Book Review: Love Can Be By Louisa McCune and Teresa Miller

Love Can Be

LOVE CAN BE

A Literary Collection about Our Animals

Edited by: Louisa McCune and Teresa Miller

Published: November 13, 2018

Publisher: Kirkpatrick Foundation

Non-Fiction/Short Stories

4 stars

 

Thirty well-known authors have come together to share stories of their love of animals. You’ll find stories about beloved dogs and cats, but there are also stories about frogs, butterflies, horses, raccoons, and many more. Authors you may recognize from this collection include Joyce Carole Oates, Delia Ephron, Alexander McCall Smith, Dean Koontz, S.E. Hinton, and Jewell Parker Rhodes. Each author takes a few pages to celebrate a favorite pet, a chance encounter, or pay tribute to a beloved animal through poems or short stories.

Some favorites included Reyna Grande’s tribute to monarch butterflies and her connection to their migration and her immigration to the United States. Wayne Coyne’s shared a story from his childhood of rescuing frogs and helping them across the streets. As an adult, he attempted to help a turtle across a busy highway in the same way, with a different result. P.C. Cast shares her story of being stalked by a fan and needing to get a protection dog. The story begins with her fear of being followed and tracked by this fan on a daily basis and then the experience of meeting, training, and feeling completely protected by her dog, Badger. Unfortunately, she never tells the reader what happened to the stalker. Many of these stories were personal and the authors share special moments with animals that many of us can identify with. Kim Doner’s story of a car ride with a raccoon reminded me of my aunt who has rescued and raised many raccoons (as well as many other animals) who have crossed her path needing a new mother. She is truly an animal whisperer and this book reminds me of her devotion to all animals.

For all readers that have that had a beloved pet, a chance encounter with an animal, or feel strongly about supporting animal shelters, this is a book that will warm your heart and remind you of the great joy animals can bring into our lives.

This collection of stories was made possible by the Kirkpatrick Foundation. The book is dedicated in memory of Joan Kirkpatrick, an Oklahoma animal advocate and daughter of the founders of the Kirkpatrick Foundation who died in 2009. Joan Kirkpatrick had a great love for all animals and felt strongly about veterinary sciences and saving rescued animals. This book is entirely a philanthropic endeavor and the proceeds will go directly towards a number of Oklahoma animal welfare organizations as well as a host of organizations chosen by each author.

 KIRKPATRICK FOUNDATION

The Kirkpatrick Foundation is an Oklahoma-based philanthropy that aids in the areas of art, culture, education, animal well-being, environmental conservation, and historic preservation. Since its establishment in 1955, the Kirkpatrick Foundation has given away more than $70 million in philanthropic funding. In 2012, the foundation began a major initiative to make Oklahoma the safest and most humane place to be an animal by the year 2032, and they are especially committed to the areas of: community, education and research, farm and industry, public safety, shelter administration, socio-economic issues, and wildlife and conservation.  As part of this Safe and Humane initiative, Kirkpatrick Foundation hosts the ANIMAL conference every three years to bring together leaders, advocators, and educators in animal well-being to discuss current issues and topics on the state of animals in Oklahoma.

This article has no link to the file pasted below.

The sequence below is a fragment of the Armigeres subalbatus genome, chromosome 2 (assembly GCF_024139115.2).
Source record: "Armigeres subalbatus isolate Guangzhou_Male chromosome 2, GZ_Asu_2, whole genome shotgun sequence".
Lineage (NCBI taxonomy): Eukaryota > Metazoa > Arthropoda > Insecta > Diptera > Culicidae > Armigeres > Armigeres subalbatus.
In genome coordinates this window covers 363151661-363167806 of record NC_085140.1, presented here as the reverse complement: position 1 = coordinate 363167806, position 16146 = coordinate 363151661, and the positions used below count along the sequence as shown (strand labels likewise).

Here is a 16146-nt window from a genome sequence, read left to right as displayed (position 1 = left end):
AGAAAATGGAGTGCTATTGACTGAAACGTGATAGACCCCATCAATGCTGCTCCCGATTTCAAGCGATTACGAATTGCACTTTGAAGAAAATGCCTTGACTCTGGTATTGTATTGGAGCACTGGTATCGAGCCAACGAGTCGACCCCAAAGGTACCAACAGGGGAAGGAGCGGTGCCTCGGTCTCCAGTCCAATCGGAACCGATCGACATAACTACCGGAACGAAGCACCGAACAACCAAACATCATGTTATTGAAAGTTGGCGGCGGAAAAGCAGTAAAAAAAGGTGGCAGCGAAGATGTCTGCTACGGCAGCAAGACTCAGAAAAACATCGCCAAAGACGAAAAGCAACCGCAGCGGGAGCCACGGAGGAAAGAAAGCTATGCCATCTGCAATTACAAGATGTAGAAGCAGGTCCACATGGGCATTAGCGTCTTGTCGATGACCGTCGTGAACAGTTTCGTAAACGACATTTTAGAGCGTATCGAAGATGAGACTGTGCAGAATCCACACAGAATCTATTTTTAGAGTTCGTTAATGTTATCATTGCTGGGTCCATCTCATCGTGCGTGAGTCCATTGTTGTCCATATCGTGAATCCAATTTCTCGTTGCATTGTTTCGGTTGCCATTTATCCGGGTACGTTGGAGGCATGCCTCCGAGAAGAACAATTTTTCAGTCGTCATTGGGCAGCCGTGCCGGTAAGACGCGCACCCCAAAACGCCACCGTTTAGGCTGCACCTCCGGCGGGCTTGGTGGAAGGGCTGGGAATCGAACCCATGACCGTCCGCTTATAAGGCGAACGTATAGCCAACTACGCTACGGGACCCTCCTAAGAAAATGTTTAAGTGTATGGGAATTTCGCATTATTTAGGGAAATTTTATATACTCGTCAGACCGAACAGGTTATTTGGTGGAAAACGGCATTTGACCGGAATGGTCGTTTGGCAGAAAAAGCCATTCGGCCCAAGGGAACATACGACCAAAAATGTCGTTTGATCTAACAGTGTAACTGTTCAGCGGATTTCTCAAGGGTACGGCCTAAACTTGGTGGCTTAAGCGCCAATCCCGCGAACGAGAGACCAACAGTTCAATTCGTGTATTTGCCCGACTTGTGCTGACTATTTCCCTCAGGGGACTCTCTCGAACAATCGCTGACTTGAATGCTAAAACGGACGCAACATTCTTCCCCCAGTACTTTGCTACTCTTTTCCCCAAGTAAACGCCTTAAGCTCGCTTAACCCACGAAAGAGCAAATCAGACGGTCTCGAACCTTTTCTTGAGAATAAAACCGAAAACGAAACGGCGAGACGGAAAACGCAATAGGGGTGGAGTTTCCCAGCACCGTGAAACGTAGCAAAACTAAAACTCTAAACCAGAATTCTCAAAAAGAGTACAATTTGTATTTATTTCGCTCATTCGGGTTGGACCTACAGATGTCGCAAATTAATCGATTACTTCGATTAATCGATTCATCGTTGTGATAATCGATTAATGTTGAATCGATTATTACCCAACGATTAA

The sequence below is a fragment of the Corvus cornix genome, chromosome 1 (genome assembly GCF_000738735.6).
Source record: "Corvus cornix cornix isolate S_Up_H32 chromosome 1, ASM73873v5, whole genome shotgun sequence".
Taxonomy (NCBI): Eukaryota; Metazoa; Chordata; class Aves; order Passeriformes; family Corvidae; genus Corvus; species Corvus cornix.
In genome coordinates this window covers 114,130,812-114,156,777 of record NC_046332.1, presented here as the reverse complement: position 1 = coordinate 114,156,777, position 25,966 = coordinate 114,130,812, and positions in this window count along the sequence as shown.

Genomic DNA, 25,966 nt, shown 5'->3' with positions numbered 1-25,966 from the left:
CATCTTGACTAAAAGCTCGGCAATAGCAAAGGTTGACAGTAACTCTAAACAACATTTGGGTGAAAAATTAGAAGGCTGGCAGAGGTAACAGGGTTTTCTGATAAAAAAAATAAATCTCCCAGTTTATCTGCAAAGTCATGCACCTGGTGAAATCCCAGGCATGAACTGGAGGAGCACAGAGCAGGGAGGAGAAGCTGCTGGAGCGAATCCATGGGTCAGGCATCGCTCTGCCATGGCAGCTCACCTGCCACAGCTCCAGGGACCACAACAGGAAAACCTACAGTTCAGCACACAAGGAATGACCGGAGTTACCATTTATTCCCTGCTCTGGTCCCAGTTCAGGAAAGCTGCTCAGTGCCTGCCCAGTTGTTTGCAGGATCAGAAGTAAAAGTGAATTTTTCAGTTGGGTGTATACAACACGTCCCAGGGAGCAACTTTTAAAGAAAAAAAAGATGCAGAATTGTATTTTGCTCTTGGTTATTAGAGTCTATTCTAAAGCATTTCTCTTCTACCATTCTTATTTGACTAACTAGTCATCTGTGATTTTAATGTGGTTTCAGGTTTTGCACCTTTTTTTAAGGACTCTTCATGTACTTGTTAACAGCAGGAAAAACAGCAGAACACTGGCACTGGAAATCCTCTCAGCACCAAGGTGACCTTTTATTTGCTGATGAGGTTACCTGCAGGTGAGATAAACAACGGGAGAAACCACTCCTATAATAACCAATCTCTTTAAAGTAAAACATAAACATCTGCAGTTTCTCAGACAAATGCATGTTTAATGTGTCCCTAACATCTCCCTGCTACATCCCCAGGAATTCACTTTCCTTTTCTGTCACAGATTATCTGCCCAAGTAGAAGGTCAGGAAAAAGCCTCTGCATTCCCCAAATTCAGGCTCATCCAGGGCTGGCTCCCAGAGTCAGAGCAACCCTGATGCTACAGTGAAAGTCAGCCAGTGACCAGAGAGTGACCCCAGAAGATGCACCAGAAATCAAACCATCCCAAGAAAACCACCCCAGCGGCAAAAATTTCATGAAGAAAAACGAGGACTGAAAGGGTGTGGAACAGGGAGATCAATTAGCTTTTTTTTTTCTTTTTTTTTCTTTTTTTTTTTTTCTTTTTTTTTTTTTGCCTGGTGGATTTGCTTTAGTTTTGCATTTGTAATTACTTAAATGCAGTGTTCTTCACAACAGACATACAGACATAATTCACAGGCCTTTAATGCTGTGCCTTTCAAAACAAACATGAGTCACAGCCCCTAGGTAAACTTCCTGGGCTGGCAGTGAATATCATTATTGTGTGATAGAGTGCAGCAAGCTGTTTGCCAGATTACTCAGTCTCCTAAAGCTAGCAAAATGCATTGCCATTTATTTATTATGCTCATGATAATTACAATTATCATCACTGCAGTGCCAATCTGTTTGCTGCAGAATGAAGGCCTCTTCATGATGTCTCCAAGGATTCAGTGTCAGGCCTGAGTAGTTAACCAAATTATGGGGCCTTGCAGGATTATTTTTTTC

Last year, the Kirkpatrick Foundation gave grants to over 40 animal welfare organizations, about half of which are national or worldwide, and the majority of which receive no government or state assistance in order to operate, relying solely on individual donations and volunteers. Kirkpatrick Foundation works with Animal Grantmakers, the only funder affinity group focused solely on animal protection.

Louisa McCune is Executive Director of the Kirkpatrick Foundation. McCune oversees all operations, communications, grant-making, and the foundations two programs, ArtDesk and Safe & Humane. At ArtDesk Magazine, McCune is Editor in Chief. She is a loving owner of three pets as well.

Teresa Miller wrote the compelling historical novel, Remnants of Glory before a devastating eighteen-year writer’s block and depression kept her from writing. Instead, she took her passion for storytelling and pledged to advocate for other authors, becoming the executive host and producer of the television program Writing Out Loud. On the show, Miller interviews many of the nation’s leading writers and performers and previously taught writing at Oklahoma State University. She has since written another novel, Family Correspondence, as well as a memoir, Means of Transit.

 

All proceeds from the sales of this book will benefit animal charities across the country, as the Kirkpatrick Foundation covers the cost of publishing and printing this limited edition collection. The Kirkpatrick Foundation is a leading philanthropic organization in animal well-being as well as arts and culture, and they’ve created an ambitious initiative to help make Oklahoma one of the safest places to be an animal by 2032.  The authors all chose to donate their honoraria to a number of organizations, including the Humane Society and other smaller groups dedicated to helping cats, dogs, and other animals.

 

To purchase a copy of LOVE CAN BE, click the photo below:

 

 

Thanks to the publisher for sending a copy of this book for the purpose of this review. This review is my honest opinion.  If you choose to purchase this book through the above links, I may receive a small commission without you having to pay a cent more for your purchase.
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